At noon the school held a prayer service for the hundreds of children who would be waiting for their parents to pick them up. A teacher began the service by leading the singing of “Let there be peace on earth, and let it begin with me.”
It was apparent to the pastor that that sentiment expressed by the Polish worker was going to have the upper hand in America’s reaction to the attack. Young foreign men had come here legally–to study aviation.
“My parents came to this country from Ireland,” the pastor told the school children. “Whatever happened today must never lead us to think that people who come to America seeking a better life should be stopped from coming here.”
Now, as we commemorate the 14th anniversary of the 9/11 attack, that question again presents itself. Millions of people have been displaced by years of turmoil in the Middle East, particularly Syria, Iraq and Afghanistan. Hundreds of thousands of them are pouring into Europe, apparently looking for a better life. Many have come and will come here, to the United States. Will the new wave of refugees and asylum seekers include those who seek to do us harm? Will our public officials do their utmost to protect us from such threats? Will we ever find a solution to the endless conflicts that force people to pull up their roots and seek security elsewhere?
9/11 is a significant chapter in American history now, and yet, are we a nation that values the study of history? Recent surveys of American college students, which have found that many cannot even answer basic questions about the founding and development of our country, make me wonder if we are. Seeing young people spend so much time on video games, social media and other diversions and passively absorbing so much disinformation from television makes me wonder if we as a people are losing the ability to read and learn. In the uncertain days and weeks following 9/11, it was reading history that gave me a certain peace, a reassurance that we as a people have been through difficult times before–and survived.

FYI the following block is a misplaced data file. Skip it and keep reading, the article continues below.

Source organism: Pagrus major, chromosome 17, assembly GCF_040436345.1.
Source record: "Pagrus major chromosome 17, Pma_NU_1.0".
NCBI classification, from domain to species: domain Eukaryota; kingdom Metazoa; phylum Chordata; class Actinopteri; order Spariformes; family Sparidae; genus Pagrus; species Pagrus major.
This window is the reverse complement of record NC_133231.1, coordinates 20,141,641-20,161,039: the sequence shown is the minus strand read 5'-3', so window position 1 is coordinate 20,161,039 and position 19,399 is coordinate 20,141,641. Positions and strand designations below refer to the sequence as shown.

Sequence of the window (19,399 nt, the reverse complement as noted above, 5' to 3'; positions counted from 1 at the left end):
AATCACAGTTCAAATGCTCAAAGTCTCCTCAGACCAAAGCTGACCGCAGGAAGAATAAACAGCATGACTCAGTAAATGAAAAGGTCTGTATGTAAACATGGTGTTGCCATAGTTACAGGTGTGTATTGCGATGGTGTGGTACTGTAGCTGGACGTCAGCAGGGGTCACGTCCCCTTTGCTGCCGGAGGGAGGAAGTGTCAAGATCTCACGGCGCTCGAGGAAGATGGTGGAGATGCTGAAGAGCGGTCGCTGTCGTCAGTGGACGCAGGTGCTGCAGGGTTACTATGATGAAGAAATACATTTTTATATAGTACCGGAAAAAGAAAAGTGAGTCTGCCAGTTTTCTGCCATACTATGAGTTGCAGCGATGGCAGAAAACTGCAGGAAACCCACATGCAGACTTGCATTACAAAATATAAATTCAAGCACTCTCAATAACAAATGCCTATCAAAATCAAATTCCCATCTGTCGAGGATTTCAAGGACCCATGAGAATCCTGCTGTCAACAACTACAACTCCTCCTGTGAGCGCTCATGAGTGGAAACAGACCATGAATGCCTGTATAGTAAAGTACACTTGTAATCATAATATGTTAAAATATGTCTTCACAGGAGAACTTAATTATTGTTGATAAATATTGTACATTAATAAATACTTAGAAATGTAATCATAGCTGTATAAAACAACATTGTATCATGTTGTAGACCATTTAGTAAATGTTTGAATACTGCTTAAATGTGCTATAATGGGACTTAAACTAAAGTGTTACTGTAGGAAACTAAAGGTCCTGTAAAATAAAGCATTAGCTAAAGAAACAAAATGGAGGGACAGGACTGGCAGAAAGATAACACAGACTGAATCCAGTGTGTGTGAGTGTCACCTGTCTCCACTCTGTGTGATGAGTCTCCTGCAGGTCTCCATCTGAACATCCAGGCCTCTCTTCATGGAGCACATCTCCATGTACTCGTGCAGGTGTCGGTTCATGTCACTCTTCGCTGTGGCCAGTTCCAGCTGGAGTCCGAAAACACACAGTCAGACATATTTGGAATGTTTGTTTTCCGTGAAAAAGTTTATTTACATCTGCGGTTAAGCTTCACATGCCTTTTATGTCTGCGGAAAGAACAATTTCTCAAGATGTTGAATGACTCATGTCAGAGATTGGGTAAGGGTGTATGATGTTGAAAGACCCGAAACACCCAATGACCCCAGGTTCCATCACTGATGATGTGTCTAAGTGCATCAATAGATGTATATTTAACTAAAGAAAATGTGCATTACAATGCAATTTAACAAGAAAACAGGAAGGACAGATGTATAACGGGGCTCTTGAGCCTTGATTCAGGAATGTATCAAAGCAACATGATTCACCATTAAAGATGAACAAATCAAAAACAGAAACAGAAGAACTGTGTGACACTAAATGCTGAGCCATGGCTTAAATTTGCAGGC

More importantly, are we learning from history so that we can decide with wisdom what to do and what not to do in response to current crises, such as the rise of Islamic militancy? How can and should we as a Christian people, with a sense that Christ is the Lord of History, respond to today’s news?
Pope Francis will visit the 9/11 Memorial in New York in a couple of weeks–a hallowed place where thousands were slaughtered because of an ideology with a history. He comes to a country that in many ways has an air of uncertainty, sort of like the unsettled time after 9/11–of not knowing what is coming next, of not having a strong sense of direction, of not thinking together of where we as a people are going.
We pray that the Pope offers Christian wisdom, which may help set our course.
Let us be attentive.
John Burgeris news editor for Aleteia’s English edition.